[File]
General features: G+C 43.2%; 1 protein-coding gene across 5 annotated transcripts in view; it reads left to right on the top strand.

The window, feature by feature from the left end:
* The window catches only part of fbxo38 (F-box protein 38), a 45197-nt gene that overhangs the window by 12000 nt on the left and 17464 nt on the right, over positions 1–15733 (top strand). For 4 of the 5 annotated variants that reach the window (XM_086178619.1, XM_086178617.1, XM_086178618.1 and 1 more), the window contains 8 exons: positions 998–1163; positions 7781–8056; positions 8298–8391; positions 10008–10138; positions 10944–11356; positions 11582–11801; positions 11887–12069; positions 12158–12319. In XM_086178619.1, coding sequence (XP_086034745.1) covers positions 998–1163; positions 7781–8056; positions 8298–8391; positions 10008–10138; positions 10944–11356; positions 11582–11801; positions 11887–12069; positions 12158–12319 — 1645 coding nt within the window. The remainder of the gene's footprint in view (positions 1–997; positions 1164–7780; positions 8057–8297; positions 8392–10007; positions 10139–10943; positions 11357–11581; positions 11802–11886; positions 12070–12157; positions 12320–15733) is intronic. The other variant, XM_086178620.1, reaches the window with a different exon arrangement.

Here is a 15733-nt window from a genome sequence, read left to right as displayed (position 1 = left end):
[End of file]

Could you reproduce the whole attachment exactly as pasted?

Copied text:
General features: G+C 43.2%; 1 protein-coding gene across 5 annotated transcripts in view; it reads left to right on the top strand.

The window, feature by feature from the left end:
* The window catches only part of fbxo38 (F-box protein 38), a 45197-nt gene that overhangs the window by 12000 nt on the left and 17464 nt on the right, over positions 1–15733 (top strand). For 4 of the 5 annotated variants that reach the window (XM_086178619.1, XM_086178617.1, XM_086178618.1 and 1 more), the window contains 8 exons: positions 998–1163; positions 7781–8056; positions 8298–8391; positions 10008–10138; positions 10944–11356; positions 11582–11801; positions 11887–12069; positions 12158–12319. In XM_086178619.1, coding sequence (XP_086034745.1) covers positions 998–1163; positions 7781–8056; positions 8298–8391; positions 10008–10138; positions 10944–11356; positions 11582–11801; positions 11887–12069; positions 12158–12319 — 1645 coding nt within the window. The remainder of the gene's footprint in view (positions 1–997; positions 1164–7780; positions 8057–8297; positions 8392–10007; positions 10139–10943; positions 11357–11581; positions 11802–11886; positions 12070–12157; positions 12320–15733) is intronic. The other variant, XM_086178620.1, reaches the window with a different exon arrangement.

Here is a 15733-nt window from a genome sequence, read left to right as displayed (position 1 = left end):